JON KANEKO-JAMES reveals the history of the mysterious occult organisation, The Golden Dawn
The Hermetic Order of the Golden Dawn has contributed a huge amount to our collective image of magic.
Whether you’re interested in the books of Dennis Wheatley, or if you’ve ever seen a Tarot card, you’ve probably unknowingly felt the influence of the Golden Dawn.
The Beginning of the Golden Dawn
The start of the Golden Dawn came from a typically Victorian romantic idea: in 1866 a small number of Freemasons came together to form the Societas Rosicruciana in Anglia (SRIA).
Their founder was a clerk called Robert Wentworth Little who was fascinated with the work of Christian Rosenkreutz, a German doctor from the 14th century whose name is attached to a body of mystical writers that might or might not have been filled with secret messages.
Rosenkreutz’s writings inspired a series of mystics in Britain and France, with posters in the 16th century appearing in Paris to claim the order was still in action.
Whether this was really the case or not, Rosicrucianism had a huge influence on the rituals and grades of Freemasonry, and it was on these rites that Wentworth drew when he was creating his SRIA.
Using similar structures and rites to an 18th century group called the ‘Gold und Rosenkreuzer Masonic Order’, Wentworth consulted an esotercist and Egyptologist named MacKenzie to blend Egyptian mysticism and the French Occultism of Eliphas Levi with their rites.
The SRIA was the prototype of mystically inclined, semi-masonic orders. By 1887 the members of the SRIA had banded together to form a new magical group: The Hermetic Order of the Golden Dawn.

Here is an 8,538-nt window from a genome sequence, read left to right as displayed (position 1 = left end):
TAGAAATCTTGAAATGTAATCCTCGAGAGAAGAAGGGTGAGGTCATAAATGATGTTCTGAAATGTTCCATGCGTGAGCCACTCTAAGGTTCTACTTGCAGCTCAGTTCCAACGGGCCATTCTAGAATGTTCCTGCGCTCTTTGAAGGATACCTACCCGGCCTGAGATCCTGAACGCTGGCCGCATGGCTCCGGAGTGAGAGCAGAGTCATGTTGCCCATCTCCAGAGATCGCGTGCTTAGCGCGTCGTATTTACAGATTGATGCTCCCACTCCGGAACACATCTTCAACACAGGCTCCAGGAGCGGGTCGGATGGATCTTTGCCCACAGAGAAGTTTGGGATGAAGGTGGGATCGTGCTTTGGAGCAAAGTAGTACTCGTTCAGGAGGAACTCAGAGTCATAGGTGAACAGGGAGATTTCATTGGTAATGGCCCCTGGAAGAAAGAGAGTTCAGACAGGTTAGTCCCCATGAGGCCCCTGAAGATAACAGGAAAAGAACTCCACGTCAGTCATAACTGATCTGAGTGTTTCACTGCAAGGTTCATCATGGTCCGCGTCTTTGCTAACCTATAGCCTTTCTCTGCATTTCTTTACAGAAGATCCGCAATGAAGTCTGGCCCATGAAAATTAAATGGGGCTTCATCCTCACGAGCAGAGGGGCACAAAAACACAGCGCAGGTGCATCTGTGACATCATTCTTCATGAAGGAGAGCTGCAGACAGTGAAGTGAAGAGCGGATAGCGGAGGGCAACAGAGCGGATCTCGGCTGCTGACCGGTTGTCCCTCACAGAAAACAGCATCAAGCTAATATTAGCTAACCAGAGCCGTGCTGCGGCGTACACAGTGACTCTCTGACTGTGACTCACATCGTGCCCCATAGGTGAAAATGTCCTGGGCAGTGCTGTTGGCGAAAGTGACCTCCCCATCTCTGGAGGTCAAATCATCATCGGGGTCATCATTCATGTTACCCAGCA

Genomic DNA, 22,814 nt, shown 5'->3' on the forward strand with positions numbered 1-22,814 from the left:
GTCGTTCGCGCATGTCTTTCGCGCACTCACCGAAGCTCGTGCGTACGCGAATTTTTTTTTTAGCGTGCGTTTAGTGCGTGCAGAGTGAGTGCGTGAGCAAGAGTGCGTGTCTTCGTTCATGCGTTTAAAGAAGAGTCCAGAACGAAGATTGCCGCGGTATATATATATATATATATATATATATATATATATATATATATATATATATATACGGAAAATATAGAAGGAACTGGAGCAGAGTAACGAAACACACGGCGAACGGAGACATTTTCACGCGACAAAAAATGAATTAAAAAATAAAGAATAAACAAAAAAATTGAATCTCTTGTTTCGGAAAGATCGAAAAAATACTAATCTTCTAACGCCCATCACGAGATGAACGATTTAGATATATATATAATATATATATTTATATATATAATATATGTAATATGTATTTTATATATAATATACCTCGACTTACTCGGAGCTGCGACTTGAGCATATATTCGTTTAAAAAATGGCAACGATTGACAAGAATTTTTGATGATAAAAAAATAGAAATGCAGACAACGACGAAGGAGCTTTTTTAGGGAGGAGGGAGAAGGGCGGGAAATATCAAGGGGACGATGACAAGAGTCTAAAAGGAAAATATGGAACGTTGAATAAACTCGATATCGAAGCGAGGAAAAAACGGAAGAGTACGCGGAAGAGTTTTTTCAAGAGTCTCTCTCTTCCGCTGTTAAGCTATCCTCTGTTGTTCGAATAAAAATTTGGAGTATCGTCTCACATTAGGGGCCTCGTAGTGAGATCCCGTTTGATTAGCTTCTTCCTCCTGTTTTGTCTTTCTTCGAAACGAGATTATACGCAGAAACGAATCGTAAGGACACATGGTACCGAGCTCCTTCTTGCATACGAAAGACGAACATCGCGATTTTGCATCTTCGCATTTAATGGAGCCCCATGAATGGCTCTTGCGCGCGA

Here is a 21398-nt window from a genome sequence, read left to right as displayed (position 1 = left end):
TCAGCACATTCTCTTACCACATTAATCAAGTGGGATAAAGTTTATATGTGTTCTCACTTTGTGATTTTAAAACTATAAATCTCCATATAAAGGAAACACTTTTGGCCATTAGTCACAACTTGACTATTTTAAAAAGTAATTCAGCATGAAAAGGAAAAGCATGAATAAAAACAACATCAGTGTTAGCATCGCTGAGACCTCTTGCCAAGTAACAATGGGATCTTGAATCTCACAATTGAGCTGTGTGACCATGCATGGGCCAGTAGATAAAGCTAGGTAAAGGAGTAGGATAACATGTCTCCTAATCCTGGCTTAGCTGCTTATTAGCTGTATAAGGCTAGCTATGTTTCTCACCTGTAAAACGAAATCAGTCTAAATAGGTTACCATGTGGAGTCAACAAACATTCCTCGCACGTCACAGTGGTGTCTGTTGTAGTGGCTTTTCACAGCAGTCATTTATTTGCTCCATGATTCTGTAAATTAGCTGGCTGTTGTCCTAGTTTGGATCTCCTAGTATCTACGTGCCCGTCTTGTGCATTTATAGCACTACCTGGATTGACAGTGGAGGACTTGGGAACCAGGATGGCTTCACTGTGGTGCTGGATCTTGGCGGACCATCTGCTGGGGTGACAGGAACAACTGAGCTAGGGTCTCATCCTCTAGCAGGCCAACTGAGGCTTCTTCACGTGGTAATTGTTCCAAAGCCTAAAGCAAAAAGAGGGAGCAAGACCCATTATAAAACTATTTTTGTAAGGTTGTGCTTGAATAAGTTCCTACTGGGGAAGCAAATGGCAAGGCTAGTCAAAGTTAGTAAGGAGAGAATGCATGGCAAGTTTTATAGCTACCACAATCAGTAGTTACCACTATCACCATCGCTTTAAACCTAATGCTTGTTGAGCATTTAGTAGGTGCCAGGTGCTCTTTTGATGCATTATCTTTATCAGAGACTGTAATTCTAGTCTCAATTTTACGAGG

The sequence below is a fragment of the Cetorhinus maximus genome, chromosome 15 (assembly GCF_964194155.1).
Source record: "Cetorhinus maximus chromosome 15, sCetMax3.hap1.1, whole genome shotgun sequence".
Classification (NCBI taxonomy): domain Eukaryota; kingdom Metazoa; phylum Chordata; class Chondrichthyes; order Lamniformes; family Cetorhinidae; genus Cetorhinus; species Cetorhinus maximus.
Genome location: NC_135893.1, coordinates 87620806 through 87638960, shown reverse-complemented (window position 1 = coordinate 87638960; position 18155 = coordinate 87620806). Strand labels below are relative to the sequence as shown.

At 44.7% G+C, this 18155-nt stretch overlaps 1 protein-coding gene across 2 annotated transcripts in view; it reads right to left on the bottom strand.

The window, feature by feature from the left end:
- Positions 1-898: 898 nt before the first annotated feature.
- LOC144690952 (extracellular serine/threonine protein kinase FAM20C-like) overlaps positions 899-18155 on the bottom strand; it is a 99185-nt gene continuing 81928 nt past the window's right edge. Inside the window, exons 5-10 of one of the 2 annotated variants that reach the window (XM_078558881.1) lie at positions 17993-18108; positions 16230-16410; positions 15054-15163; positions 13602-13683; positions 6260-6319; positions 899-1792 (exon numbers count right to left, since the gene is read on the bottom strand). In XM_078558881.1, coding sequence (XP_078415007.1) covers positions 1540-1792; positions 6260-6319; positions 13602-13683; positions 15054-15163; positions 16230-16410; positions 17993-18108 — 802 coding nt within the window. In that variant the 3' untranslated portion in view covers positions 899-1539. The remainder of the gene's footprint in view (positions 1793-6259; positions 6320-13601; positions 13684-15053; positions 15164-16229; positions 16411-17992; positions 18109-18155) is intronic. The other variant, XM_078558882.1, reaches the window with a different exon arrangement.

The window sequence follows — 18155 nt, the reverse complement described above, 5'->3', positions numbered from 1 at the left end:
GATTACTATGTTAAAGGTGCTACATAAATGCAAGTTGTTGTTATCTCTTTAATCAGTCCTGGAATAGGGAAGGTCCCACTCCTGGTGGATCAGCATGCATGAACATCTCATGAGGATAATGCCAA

The Hermetic Order of the Golden Dawn
On 12th February 1888 three members of the SRIA, Samuel Liddell McGregor Mathers, Dr. William Wynn Westcott and Dr. Robert Woodman signed a document that started:
“For the purpose of the study of Occult Science, and the further investigation of the Mysteries of Life and Death, and our Environment, permission has been granted by the Secret Chiefs of the R.C. to certain Fratres learned in the Occult Sciences, (and who are also members of the Soc. Ros. in Ang.) to work the Esoteric Order of the G.D. in the Outer; to hold meetings thereof for Study and to initiate any approved person Male or Female, who will enter into an Undertaking to maintain strict secrecy regarding all that concerns it. Belief in One Godnecessary. No other restrictions…”
Westcott and Woodman were retired medical men: a coroner and a doctor respectively. Both were senior Masons, and both were keenly interested in Rosicrucianism, Hermeticism and Kabbalah.
Mathers was the son of a clerk, brought up by his widowed, and steeped in the occult.It’s possible that having been brought up by such an influential female figure was what inspired Mathers to admit women into the Golden Dawn.
The egalitarianism of having male and female members in the same lodge certainly set the Golden Dawn apart from the SRIA. They had a number of high profile female members, including the actress Florence Farr, the theatrical patroness Annie Horniman – whose father founded London’s Horniman Museum, noted artist Moina Bergson, and the writer Violet Frith, who would be better known as Dion Fortune.
The order also had a number of high-profile male members, including the poet W B Yeats, the fantasy-horror writers Algernon Blackwood and Arthur Machen, and later the notorious magician Aleister Crowley.
The other difference between the Golden Dawn and the SRIA was that while the SRIA was purely engaged in theory, while the Golden Dawn, at least in theory, was more practical.
Mysticism of the Golden Dawn
There are several stories on how the Golden Dawn acquired its most important rituals. The most romantic is that a set of papers were found in the collection of a then newly-dead occultist called Frederick Hockley.
This document, named the ‘Cypher Manuscript’ was written in a 16th century cypher, containing information on Egyptian mysticism, Kabbalah, medieval spirit conjuring and the works of Dr John Dee.
These documents were ‘translated’ by Westcott and Mathers, who used them to derive the basic teachings and rites of the Golden Dawn. The documents also contained the address of a German Rosicrucian called Anna Sprengel – from Neuremberg – who was a member of the original, medieval, order of Rosicrucians.